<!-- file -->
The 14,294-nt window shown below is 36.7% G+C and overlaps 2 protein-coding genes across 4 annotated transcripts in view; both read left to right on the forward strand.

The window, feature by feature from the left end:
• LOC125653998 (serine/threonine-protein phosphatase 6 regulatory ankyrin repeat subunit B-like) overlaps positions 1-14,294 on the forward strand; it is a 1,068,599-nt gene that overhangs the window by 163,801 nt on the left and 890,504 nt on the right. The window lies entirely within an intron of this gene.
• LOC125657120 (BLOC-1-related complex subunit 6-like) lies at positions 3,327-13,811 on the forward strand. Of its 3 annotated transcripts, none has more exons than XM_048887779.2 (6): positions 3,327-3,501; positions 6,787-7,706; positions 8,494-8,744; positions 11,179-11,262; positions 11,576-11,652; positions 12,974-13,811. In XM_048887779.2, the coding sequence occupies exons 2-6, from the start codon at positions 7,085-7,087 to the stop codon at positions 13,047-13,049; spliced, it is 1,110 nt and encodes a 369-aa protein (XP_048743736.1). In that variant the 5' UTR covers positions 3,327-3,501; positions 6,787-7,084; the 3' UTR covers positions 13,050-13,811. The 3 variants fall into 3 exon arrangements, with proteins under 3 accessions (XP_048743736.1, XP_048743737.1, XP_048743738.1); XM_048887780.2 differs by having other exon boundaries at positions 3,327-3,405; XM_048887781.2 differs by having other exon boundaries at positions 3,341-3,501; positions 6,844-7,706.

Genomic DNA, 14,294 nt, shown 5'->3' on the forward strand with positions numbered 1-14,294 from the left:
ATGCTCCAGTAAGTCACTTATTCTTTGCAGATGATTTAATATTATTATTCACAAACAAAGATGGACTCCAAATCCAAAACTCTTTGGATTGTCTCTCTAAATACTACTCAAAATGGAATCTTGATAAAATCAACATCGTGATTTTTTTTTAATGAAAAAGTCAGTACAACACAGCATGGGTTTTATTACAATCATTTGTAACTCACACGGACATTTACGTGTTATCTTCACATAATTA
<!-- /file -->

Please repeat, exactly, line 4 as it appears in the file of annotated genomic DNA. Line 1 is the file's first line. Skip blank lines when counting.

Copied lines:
• LOC125657120 (BLOC-1-related complex subunit 6-like) lies at positions 3,327-13,811 on the forward strand. Of its 3 annotated transcripts, none has more exons than XM_048887779.2 (6): positions 3,327-3,501; positions 6,787-7,706; positions 8,494-8,744; positions 11,179-11,262; positions 11,576-11,652; positions 12,974-13,811. In XM_048887779.2, the coding sequence occupies exons 2-6, from the start codon at positions 7,085-7,087 to the stop codon at positions 13,047-13,049; spliced, it is 1,110 nt and encodes a 369-aa protein (XP_048743736.1). In that variant the 5' UTR covers positions 3,327-3,501; positions 6,787-7,084; the 3' UTR covers positions 13,050-13,811. The 3 variants fall into 3 exon arrangements, with proteins under 3 accessions (XP_048743736.1, XP_048743737.1, XP_048743738.1); XM_048887780.2 differs by having other exon boundaries at positions 3,327-3,405; XM_048887781.2 differs by having other exon boundaries at positions 3,341-3,501; positions 6,844-7,706.